Edged by the Caribbean Sea, the 75-mile long coast of the Riviera Maya features beautiful white sand beaches lapped by warm waters, making it an enticing destination for those wanting to enjoy the fantastic climate during their Mexico holiday. There’s also a number of natural wonders to discover here too, including the Mesoamerican Barrier Reef – the second largest in the world – and the natural lagoon of Xel-Ha. There’s a lively energy along the coast, especially in Playa del Carmen, but for something a little quieter the spectacular Mayan ruins at Tulum are not to be missed.
Mexican cuisine is varied, encompassing the many regions in the country. Some dishes have even become international favourites, but nothing beats the authentic deep flavours when eating out durig a holiday to Mexico. Cochinita pibil, a slow-cooked pork is a must-try on the Yucatan Peninsula, while tortillas filled with chicken or beef and smothered in salsa will be an explosion of flavour. Head to Mexico City, which has become a hub for world-class chefs, and is the perfect place to enjoy modern twists to classic dishes, maybe with a shot of tequila on the side.
Vibrant colours have always been part of Mexico’s artistic identity, and if you explore the towns and cities, you’ll usually see bright wall murals. There’s also a growing number of galleries and museums displaying Mexican art through the centuries, from pre-Columbian pieces to more modern works. The art scene has also had a strong impact on modern Mexico, with two of the most famous artists, Frida Kahlo and Diego Rivera, bringing Mexican art into the international spotlight.
An asteroid impact some 65 million years ago is to thank for the Yucatan’s enviable location, a huge finger of limestone jutting out to separate the azure blue waters of the Caribbean Sea and the Gulf of Mexico. The region was home to the ancient Maya civilization and many of the most famous archaeological sites can be found there, including Chichén Itzá. The beautiful scenery, beaches and of course, weather are also a massive draw with Cancun, on Mexico’s most easterly point, attracting tens of thousands of tourists from around the world every year.
Boasting a tropical climate and white sandy beaches lapped by beautiful blue water, Cancun is one of the world’s most famous holiday resorts. What makes this fact even more incredible is that it is the only city in Mexico whose location was chosen by a computer. In the late 1960s the government began searching for the perfect place for a new resort and after inputting all the most desirable qualities of a resort, Cancun was selected, and a thriving city which attracts tens of thousands of tourists each year was born.
One of the world’s most famous archaeological sites, Chichén Itzá is a complex of Mayan ruins on Mexico's Yucatán Peninsula. It was once one of the largest cities in the Maya civilisation, thriving between 600 AD and the 1200s, while the huge step pyramid, known as the Temple of Kukulcan, which looms over the complex is one of the most iconic images of Mexican heritage. You can see intricate stone carvings at the ball court, Temple of the Warriors and the eerie Wall of the Skulls.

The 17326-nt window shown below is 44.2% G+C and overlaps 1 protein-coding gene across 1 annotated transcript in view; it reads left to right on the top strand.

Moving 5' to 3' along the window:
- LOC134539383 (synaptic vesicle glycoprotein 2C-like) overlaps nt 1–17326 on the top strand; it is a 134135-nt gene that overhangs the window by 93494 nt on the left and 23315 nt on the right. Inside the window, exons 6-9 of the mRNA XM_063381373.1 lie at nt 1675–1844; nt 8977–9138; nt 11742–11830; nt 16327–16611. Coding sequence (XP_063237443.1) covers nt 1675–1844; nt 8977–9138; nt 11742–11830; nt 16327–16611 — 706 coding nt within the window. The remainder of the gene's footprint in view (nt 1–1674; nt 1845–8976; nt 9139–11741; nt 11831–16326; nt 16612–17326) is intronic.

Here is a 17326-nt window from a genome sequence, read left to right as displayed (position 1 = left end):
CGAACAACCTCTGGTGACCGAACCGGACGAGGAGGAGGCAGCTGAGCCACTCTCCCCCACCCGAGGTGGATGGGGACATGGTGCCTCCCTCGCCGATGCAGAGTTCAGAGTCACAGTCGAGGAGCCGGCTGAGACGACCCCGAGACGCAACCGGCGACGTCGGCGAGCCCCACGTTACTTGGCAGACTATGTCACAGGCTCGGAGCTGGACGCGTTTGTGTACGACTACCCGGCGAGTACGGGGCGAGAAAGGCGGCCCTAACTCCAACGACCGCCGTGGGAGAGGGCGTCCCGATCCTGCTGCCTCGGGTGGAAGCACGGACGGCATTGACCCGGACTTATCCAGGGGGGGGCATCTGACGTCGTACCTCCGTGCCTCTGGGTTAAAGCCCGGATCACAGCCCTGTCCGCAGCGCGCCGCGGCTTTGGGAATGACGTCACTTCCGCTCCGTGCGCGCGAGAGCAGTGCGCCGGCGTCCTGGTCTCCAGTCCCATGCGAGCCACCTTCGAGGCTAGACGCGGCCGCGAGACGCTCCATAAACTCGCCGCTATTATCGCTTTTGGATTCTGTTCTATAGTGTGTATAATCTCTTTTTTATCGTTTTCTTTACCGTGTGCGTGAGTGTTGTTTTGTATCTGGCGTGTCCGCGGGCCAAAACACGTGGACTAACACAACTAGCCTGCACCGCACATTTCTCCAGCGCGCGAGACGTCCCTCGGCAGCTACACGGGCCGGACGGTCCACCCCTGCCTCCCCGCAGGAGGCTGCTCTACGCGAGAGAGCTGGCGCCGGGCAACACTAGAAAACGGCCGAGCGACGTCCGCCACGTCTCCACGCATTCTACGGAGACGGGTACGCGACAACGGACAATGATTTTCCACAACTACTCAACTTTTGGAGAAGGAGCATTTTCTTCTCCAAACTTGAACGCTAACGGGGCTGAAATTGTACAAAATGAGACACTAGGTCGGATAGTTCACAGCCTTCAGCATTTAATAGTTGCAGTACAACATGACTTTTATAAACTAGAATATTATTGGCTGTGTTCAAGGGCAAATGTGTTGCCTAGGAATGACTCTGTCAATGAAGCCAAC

Found just three miles from Chichén Itzá, Ik Kil is another sacred Mayan site. A spectacular cenote which opens to the sky, with deep blue water some 25 metres below the surface, the sinkhole is fringed with vines and trickling waterfalls. The waters are open for public swimming and accessed by a stairway carved into the limestone. Popular with divers, Sistema Dos Ojos is a flooded cave system more than 60 kilometres long found north of Tulum. Dos Ojos translates as ‘two eyes’ and refers to two neighbouring sinkholes which connect into a large cavern below.
The bustling metropolis – the most heavily populated in the western world – is sure to stimulate all your senses. Constitution Square, its historic city centre, better known as Zocalo, is a UNESCO World Heritage Site which is home to many important buildings including the National Palace, the Metropolitan Cathedral, the Governmental Palace and the Merchants Portal. The capital city is the oldest in the Americas and the museum and ruins of the 700-year-old Main Temple – Templo Mayor – give a glimpse back in time to the pre-Columbian city of Tenochtitlan on which the current capital was built.
In the south of Mexico, the wet season begins in May and lasts until October while the dry season is between December and April. The summer months are the hottest in Mexico, and temperatures tend to cool down between December and February although they can still average around 28ºC.
You do not need a visa to visit Mexico, but you will need to complete an immigration form. For the latest information on travel regulations visit https://www.gov.uk/foreign-travel-advice/mexico/entry-requirements.
The currency in Mexico is the Mexicabn Peso (MXN).
The main language spoken in Mexico is Spanish.